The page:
What you hear is the traditional Swedish instrument nyckelharpa. The musician playing for the videos, Symphony Nova Scotia violinist Kirsty Money, will join me on Thursday from 5-6pm with her own nyckelharpa, so play some music and to introduce you to this unusual instrument. Come for 4pm and enjoy a complimentary glass of wine (offered from 4 to 5pm, only), stay to hear Kirsty play, and visit with me. The dining room will be open, so you could plan on staying for dinner if you like. Their menu is here.

Looking forward to seeing you Thursday!



If you follow me on Instagram or Facebook, you will know that I just finished a series of shows across the country: first Vancouver, then Toronto, and finally Halifax.

The transformation of an empty convention centre hall into a glimmering craft show never seizes to amaze me

It is a curious thing: to take the artist out of her studio and put her smack in the middle of a bustling holiday craft fair. The contrast is more startling than you can imagine: from the quiet solitude of the studio into the midst of thousands of people coming through the door every day as they are at CircleCraft.

Photographer Grace Laemmler captured well the quiet solitude of the artist in the studio

But I enjoy it tremendously. I love to talk about my work, I am always curious to meet people. This year, several people who had been thinking about it for years (since they first saw the banners with my work, all the way across Cambie Bridge), finally took the plunge and are having me make them custom rings, which is exciting. Most of all, I love watching the delight my pieces can bring to clients.  In Vancouver, I had a particularly interesting experience in this regard. Let me tell you about it.

My festive booth at CircleCraft this year

I often talk about the fact that, with each and every ring being unique and different, the ring often ‘finds the finger’ – meaning that some rings are made for a certain person, and when they slip that ring on their finger, something clicks.

This young woman came up to the booth, we chatted briefly about how I use a one foot length of gold, which I then forge along its length, before letting it find its way around the finger again and again. She slipped the ring on her finger, and out of the corner of my eye, I could see it: the slight slump in posture, when a person tries on the ring that is made for them.  The tiniest exclamation of “Oh!” came from her lips. This was a match, there was no doubt in my mind.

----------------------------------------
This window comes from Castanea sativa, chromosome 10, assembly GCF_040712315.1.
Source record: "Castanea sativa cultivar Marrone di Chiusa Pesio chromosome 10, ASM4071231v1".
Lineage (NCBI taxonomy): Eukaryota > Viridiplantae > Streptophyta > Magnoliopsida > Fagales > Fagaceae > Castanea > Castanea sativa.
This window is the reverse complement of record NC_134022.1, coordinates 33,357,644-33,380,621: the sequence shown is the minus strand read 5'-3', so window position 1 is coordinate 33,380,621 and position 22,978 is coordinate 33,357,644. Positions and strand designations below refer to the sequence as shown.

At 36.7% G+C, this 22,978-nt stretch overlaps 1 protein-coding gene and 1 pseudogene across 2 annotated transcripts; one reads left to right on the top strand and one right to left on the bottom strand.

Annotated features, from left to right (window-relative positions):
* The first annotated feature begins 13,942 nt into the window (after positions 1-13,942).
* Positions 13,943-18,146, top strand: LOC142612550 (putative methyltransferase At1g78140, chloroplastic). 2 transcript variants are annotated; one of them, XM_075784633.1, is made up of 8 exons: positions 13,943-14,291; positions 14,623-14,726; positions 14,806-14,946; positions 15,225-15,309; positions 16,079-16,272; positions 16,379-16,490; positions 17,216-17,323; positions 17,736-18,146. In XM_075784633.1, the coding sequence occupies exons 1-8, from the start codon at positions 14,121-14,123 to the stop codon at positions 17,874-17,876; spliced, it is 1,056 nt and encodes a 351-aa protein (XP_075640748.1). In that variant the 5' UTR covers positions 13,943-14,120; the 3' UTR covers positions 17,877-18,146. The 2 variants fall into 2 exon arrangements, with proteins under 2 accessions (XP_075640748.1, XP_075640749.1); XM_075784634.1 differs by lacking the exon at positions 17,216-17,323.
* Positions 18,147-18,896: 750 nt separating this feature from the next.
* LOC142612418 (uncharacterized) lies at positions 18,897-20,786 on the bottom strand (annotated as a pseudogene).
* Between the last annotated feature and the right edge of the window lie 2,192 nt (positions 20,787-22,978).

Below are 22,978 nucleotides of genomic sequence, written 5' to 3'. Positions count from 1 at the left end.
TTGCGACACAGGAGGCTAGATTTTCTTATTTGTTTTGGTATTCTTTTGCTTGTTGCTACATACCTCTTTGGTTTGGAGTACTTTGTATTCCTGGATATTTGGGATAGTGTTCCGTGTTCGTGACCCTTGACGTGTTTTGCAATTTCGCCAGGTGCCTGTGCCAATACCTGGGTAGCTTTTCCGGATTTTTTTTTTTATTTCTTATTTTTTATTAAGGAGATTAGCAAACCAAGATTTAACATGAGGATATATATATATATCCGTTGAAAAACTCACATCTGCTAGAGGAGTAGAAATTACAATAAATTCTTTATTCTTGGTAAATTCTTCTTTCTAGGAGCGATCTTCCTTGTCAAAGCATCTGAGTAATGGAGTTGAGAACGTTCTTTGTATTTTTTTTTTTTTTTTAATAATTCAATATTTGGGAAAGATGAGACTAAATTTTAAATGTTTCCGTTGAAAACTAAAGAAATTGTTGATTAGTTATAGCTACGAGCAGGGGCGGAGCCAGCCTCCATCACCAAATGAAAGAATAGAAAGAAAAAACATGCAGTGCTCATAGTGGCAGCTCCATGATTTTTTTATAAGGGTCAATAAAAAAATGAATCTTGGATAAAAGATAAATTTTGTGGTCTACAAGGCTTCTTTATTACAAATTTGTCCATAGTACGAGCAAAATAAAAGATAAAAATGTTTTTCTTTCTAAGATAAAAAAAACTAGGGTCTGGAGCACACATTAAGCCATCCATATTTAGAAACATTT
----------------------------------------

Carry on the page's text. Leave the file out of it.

Now – this young lady clearly had had no intention of buying herself anything, never mind a gold and diamond ring. And I am never pushy about selling. So, despite the obvious strong connection, she put the ring back in my tray, and went on her way. But she couldn’t leave it. When, a couple of hours later, she finally decided to simply take the plunge, we both were so touched that we almost wept.

Such Joy!

It was a truly special moment. I know that this ring will bring Miss A happiness as much as a physical object can. And I am so happy to have been there for this very special moment.
I have another such amazing story, but that one is a secret yet.

I have finished with my shows for now, and only have one more event coming up: an intimate showing at Halifax’s Waegwoltic Club, on Thursday, December 7th, 4-8pm. If you are in Halifax, by all means, come join us. The Club is usually closed to visitors, but this will be an exception. 

And if you are in British Columbia, I will have work in an exhibition in Richmond, along with several peers and some former professors: Canada 150 Art Jewellery Show will have their Opening Reception on November 30 at 6:30 pm at Mings Diamond in Lansdowne Centre. It is always an honour for my work to be shown alongside such amazing artists and luminaries, including Charles Lewton Brain, and two Governor General Award-winning jewellers! The show will run until December 31.

Some amazing names to be amongst